Helena Wilson Deep Blue SeaThis production received generally excellent reviews and I can see why. Although the pace of the play is quite slow, the attention to detail is impressive, and the commitment and dignity of the performances is a delight, even if the horrors of what they’re going through isn’t. Its final performance was last Saturday night and I don’t know if it’s going to have a life hereafter…but it was a very enjoyable and thought-provoking production.

Production photos by Manuel Harlan

Review – Sister Act, Milton Keynes Theatre, 21st June 2012

Sister ActRegular readers won’t be surprised to hear that Mrs Chrisparkle and I have never seen the original film of Sister Act but I always fancied seeing this show and wanted to catch it when it was at the Palladium, with Sheila Hancock as the Mother Superior. Alas it was not to be, but I jumped at the chance to see the current UK tour.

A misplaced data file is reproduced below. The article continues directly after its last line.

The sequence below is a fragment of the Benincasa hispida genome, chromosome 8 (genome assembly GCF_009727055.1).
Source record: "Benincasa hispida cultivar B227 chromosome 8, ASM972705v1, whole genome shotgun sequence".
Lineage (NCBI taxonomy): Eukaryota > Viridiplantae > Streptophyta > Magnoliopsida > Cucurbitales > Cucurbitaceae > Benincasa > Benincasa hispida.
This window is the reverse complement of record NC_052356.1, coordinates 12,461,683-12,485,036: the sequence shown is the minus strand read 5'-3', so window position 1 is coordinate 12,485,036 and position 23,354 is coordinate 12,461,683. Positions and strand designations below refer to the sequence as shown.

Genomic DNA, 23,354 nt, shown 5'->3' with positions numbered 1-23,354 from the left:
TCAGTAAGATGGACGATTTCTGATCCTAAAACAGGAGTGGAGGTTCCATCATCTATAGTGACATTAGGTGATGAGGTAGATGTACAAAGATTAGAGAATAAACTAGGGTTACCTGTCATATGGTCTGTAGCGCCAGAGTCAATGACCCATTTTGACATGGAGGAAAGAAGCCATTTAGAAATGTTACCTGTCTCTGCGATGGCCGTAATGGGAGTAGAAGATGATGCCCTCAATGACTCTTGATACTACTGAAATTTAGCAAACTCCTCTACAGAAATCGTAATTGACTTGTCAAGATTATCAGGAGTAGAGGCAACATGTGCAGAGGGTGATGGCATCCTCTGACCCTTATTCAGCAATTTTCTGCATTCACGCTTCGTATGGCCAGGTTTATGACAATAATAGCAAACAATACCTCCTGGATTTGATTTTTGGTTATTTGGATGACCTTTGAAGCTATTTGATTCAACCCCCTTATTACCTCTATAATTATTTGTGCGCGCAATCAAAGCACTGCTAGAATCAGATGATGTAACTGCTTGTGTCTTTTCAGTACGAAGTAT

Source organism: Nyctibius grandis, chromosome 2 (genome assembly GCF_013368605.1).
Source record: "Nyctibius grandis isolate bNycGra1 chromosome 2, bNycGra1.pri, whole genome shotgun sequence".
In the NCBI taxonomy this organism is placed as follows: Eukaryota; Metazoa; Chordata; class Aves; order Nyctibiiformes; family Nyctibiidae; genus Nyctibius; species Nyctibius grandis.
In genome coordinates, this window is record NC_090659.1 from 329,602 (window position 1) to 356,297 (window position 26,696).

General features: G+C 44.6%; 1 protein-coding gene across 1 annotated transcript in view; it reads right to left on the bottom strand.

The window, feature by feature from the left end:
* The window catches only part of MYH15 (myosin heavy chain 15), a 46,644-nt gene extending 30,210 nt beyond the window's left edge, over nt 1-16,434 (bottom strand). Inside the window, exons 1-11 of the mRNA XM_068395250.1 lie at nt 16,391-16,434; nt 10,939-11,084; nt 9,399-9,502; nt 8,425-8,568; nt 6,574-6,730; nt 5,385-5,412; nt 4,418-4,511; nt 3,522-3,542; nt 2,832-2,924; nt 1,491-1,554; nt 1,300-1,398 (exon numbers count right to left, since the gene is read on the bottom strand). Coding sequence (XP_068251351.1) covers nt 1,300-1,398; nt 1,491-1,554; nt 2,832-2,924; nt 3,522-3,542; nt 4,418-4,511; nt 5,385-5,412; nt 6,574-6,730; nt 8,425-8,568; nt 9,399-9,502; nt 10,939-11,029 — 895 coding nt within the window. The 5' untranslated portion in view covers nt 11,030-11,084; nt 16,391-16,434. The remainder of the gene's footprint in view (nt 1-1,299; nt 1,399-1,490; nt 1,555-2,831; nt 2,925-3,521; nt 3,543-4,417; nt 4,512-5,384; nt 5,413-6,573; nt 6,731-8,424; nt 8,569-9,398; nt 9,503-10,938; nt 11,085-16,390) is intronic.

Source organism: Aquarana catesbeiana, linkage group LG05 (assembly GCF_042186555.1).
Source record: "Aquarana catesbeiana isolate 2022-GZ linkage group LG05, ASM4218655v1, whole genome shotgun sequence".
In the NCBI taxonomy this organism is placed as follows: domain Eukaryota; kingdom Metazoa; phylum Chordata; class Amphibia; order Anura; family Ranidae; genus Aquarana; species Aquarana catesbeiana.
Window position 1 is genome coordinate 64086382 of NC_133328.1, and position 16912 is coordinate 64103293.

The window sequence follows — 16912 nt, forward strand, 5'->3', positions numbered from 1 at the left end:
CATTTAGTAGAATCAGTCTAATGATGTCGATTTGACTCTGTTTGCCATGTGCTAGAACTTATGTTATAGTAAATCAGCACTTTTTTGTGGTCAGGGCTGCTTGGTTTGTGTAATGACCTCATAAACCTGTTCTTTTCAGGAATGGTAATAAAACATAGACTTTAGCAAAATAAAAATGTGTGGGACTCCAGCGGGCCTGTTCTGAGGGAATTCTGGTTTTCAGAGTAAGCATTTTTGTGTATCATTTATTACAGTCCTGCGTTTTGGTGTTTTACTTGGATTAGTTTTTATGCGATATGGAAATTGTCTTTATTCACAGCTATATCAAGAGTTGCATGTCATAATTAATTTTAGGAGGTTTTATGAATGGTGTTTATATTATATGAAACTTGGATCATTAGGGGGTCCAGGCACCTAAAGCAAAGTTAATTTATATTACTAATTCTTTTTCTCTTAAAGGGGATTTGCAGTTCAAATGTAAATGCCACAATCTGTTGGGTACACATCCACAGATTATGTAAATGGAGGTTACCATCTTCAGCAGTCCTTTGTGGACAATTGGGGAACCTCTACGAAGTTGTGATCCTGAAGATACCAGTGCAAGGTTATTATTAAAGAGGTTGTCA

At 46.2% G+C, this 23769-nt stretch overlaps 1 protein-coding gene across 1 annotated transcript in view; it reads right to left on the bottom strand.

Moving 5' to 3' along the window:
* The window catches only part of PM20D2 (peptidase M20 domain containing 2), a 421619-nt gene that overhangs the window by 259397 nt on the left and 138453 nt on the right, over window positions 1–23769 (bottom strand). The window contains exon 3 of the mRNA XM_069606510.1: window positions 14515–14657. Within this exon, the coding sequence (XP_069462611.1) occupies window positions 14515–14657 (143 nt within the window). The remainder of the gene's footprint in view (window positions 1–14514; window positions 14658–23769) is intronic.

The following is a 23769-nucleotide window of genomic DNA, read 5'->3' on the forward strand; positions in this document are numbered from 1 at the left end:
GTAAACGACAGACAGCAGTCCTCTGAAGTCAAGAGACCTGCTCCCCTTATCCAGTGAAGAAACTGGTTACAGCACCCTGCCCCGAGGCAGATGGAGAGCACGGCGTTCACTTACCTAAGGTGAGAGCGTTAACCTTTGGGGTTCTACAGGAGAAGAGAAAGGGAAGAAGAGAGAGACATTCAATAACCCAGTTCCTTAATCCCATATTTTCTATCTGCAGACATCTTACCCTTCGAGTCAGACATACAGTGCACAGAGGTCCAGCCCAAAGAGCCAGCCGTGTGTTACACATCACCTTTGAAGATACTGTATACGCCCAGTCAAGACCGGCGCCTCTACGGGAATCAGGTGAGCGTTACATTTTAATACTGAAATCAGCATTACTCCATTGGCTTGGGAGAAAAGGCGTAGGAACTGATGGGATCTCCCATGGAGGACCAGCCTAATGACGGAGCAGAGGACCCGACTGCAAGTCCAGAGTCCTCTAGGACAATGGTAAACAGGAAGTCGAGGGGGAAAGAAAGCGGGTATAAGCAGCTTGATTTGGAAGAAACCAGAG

The story is pretty simple – showgirl Deloris sees gangster boyfriend murder a squealer so has to flee for safety. The softy police guy arranges for her to stay in the local convent, much to the disappointment of the rather staid Mother Superior but to the excitement of the nuns who learn amazing song and dance routines off her. As such their religious services gain massive popularity and thus Deloris’ cover is blown. The villains get close but it all ends with the suggestion of “happy ever after”.

With no pretensions to having a hidden message other than “evil is bad, good is great and isn’t it wonderful when we all get along”, this show is filled with feelgood fun-packed scenes and Mrs C and I sat through it beaming with pleasure. It looks smashing – lavish costumes, beautiful set, nicely lit; although some mischievous electricity gremlin turned up the house lights during a few scenes which felt odd. It’s got a nice big talented cast to use up the stage, and a superb twelve person orchestra which whacks out the jolly score superbly.